Thank you to World Editions for my copy in exchange for an honest review.
A Southern exposé in a certain way, with grace and pain wrapped between frankly beautiful written pages. I was not expecting to love this story of a white man in the South, but there are some kernels here and no one was more surprised to find them than me.
Characters: ★★★★ 1/2
For those who know me here on Goodreads and in the book community, you might be thinking this really isn't my type of read. (You're totally right) A book written by a white dude, about a white dude in Nashville, Tennessee, with lots of white privilege and classism?? Amy, come on.
Well I had to eat my hat with this one, folks, because this was stunning.
Beautifully written, poignantly described, and filled with an unbelievably delicate balance of self-awareness and reflection on the hypocrisy and decay of the Southern white elite, The Fortunate Ones is a read that will no doubt be a focus of discussion in 2021.
Charlie Boykin grows up in a poorer part of Nashville with his single mother, Bonnie. Bonnie got pregnant at 15 and was thrown out of her rich family's house and told never to return. Charlie never knows anything different—his Aunt Sunny is a bar singer, his mother is a cocktail waitress at a bar nicknamed The Divorcee, and his best friend, Terrence, is a Black kid with a lot of heart who looks out for Charlie.
Then Charlie's life dramatically changes in high school. His mother has managed to snag him a need-based scholarship to Yeatman, an all-boy prep school known for housing Nashville's elite children with ties to old money and the Old South. Charlie has no idea what he's in for.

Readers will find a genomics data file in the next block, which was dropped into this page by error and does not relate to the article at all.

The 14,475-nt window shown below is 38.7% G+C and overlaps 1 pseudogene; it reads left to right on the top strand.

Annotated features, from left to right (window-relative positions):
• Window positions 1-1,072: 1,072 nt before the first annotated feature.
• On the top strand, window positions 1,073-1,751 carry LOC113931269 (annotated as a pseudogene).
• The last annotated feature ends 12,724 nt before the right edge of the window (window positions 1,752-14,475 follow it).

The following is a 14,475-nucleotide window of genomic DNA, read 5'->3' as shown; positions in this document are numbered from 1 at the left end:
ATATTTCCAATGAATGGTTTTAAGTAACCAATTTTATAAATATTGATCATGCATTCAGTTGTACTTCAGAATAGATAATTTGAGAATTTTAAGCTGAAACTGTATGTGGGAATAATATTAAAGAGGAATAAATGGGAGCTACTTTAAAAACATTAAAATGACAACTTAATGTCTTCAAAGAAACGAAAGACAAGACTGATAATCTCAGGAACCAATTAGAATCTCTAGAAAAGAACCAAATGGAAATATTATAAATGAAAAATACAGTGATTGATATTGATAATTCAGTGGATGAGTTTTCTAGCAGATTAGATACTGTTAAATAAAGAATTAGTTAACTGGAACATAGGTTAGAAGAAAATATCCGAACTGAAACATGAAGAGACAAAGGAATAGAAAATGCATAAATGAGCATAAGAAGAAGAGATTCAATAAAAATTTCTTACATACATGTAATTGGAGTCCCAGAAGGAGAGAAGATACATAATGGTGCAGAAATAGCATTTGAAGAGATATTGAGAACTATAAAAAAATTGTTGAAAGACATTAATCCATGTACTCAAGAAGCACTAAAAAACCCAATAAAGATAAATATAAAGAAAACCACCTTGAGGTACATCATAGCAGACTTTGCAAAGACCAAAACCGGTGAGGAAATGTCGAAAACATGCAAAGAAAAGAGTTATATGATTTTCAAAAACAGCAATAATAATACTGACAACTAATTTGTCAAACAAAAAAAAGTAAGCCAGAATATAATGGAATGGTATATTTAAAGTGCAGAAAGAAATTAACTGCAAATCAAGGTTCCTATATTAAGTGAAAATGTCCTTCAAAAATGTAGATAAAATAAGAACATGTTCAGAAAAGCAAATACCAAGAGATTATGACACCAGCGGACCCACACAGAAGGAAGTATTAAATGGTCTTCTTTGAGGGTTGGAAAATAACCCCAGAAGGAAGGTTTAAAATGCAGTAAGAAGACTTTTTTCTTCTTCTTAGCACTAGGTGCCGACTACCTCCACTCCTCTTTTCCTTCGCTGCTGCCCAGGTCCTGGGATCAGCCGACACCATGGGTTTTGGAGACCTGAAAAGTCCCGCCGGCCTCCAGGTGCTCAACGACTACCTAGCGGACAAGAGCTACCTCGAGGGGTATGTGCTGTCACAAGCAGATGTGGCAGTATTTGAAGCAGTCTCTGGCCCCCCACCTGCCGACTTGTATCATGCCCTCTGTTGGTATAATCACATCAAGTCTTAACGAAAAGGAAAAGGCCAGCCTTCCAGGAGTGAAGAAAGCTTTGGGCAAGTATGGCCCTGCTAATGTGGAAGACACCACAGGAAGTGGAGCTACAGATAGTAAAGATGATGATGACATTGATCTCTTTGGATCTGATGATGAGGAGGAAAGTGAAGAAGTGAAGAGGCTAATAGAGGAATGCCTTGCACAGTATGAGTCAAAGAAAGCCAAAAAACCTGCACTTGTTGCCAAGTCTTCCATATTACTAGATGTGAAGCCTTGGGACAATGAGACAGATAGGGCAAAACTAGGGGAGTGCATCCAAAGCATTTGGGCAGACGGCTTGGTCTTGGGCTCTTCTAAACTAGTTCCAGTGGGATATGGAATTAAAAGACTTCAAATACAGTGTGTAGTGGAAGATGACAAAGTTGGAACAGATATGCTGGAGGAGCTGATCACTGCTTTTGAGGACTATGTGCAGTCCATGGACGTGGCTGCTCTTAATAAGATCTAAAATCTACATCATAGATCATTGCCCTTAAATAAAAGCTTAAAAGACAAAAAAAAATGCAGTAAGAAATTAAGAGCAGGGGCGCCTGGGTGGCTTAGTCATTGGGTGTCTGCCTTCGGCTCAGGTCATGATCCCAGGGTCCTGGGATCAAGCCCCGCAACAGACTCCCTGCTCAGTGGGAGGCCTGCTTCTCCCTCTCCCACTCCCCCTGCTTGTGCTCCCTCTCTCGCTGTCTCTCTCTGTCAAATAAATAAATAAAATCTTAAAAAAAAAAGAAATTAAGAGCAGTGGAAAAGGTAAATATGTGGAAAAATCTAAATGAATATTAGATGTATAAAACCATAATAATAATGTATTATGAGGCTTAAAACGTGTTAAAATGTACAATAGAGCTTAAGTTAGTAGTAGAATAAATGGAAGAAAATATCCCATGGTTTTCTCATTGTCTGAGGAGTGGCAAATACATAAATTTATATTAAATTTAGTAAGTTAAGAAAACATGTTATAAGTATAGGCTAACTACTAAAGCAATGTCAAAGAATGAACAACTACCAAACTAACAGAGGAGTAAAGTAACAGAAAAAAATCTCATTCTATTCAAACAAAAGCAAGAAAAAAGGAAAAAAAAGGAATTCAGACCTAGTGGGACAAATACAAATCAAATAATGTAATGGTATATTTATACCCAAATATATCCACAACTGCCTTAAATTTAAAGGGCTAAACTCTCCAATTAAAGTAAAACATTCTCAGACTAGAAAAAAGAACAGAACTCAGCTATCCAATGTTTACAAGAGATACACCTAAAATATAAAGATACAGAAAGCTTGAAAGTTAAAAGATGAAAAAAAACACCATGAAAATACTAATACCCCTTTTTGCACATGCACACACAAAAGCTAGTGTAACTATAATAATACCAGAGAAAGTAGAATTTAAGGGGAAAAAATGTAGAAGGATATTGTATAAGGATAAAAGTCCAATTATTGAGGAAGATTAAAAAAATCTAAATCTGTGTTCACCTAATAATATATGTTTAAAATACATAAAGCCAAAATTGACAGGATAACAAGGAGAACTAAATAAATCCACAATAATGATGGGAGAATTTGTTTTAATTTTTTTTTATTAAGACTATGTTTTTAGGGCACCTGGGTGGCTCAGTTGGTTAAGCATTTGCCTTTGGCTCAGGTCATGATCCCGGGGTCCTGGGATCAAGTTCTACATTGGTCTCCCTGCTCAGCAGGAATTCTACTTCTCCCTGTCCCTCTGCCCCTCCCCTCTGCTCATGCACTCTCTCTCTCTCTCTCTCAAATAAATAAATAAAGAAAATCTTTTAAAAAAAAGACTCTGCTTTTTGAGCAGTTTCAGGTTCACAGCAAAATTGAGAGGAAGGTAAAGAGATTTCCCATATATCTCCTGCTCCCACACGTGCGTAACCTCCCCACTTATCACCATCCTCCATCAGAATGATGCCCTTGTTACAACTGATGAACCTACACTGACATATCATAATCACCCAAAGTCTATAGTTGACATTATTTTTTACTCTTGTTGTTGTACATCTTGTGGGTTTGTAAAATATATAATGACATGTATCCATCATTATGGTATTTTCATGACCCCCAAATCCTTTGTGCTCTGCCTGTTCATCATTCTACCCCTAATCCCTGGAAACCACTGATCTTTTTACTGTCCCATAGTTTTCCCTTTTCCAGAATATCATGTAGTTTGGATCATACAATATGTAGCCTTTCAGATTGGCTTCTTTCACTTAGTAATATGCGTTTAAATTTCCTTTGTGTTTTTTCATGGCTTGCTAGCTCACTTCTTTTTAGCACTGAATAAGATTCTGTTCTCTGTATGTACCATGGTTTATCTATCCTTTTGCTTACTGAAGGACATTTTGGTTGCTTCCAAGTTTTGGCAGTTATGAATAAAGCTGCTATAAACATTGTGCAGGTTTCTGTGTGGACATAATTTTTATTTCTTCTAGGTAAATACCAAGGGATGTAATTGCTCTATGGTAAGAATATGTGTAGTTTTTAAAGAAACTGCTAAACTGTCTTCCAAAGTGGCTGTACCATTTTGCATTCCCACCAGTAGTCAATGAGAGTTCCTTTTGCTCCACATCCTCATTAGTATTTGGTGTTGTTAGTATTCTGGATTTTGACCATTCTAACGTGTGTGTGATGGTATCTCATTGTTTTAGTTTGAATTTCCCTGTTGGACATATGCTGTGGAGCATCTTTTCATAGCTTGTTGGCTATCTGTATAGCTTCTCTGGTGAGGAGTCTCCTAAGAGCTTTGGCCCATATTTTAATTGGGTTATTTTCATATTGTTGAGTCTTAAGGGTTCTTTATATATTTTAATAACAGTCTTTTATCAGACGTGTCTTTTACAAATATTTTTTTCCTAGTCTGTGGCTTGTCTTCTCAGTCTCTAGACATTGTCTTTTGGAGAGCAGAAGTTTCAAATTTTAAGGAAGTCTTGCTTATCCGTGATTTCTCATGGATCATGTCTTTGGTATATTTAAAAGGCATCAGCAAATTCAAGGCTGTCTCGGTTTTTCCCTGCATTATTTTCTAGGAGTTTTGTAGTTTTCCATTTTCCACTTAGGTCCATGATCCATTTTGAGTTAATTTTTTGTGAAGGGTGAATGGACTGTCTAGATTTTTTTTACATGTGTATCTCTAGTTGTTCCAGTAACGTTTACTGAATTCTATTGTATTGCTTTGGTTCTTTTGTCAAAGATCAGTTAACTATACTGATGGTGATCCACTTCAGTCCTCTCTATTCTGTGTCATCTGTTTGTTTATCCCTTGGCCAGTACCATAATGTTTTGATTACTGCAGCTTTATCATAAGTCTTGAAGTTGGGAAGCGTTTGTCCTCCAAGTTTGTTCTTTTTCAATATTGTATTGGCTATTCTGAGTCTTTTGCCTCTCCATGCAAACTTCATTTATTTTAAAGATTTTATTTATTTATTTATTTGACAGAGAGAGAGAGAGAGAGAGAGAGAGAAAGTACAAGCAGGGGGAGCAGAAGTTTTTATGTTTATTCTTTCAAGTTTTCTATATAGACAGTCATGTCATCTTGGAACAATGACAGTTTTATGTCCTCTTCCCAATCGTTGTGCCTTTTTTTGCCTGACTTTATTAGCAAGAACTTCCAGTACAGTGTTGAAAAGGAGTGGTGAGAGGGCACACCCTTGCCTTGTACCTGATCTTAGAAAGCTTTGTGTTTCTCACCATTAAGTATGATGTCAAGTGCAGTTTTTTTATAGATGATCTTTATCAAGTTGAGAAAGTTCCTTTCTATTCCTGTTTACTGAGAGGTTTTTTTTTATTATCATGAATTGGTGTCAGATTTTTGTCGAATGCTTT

In a move that should feel derivative of The Great Gatsby but manages to stand alone and supersede it, Charlie's life as the "outsider" passes as he reflects on, admires, craves, and worms his way into the glamorous and decaying life of Nashville's rich. His tie to his close friend and occasional secret lover, Archer Creigh, becomes one of unbalanced love and manipulation as Charlie falls deeper and deeper into a world that he's aware is wrong, racist, and fueled by the pain of the lower classes—and yet the lure of the glitz is too much for him to ignore.
Spanning decades and locations, The Fortunate Ones feels like an epic wrapped in a mere 300 pages. Charlie is—surprisingly, for me as a woman from a lower middle class background—a likeable narrator to follow. He's both aware of his privilege and yet aware enough of his ignorance to own up to his blindness in certain arenas.
The people of color in this novel are marginalized and relegated to stereotypical Southern roles, and we as readers are uncomfortably aware of that boundary line even as young Charlie and old Charlie miss most of it. The women of this novel are trapped in the gossamer cage of the trophy, the accessory, the beautiful—and while Charlie catches some of that and misses most of it, Tarkington's skill as an author highlights it for us despite his own narrator's ignorance. I found that extremely well done.
Another element to this story was its fringe revelations in the handling of its gay and lesbian characters. In a society where sexuality is strictly forced into a heteronormative binary, Tarkington's way of highlighting that rot and hypocrisy by having Archer's sexuality bleed through the edges of the page was fascinating, along with Charlie's interactions with a mentor figure who exists as a lesbian amongst this world of "good old boys." I really can't talk about this element without spoilers, but wanted to highlight that it's here for those who would automatically dismiss the story as not including that element. (I totally did that, honestly, so I'm raising my own hand.)
What a beautiful, lingering piece of fiction.
Thank you to Algonquin Books for my copy in exchange for an honest review.
Amy Imogene Reads
Just someone looking for her own door into Wonderland.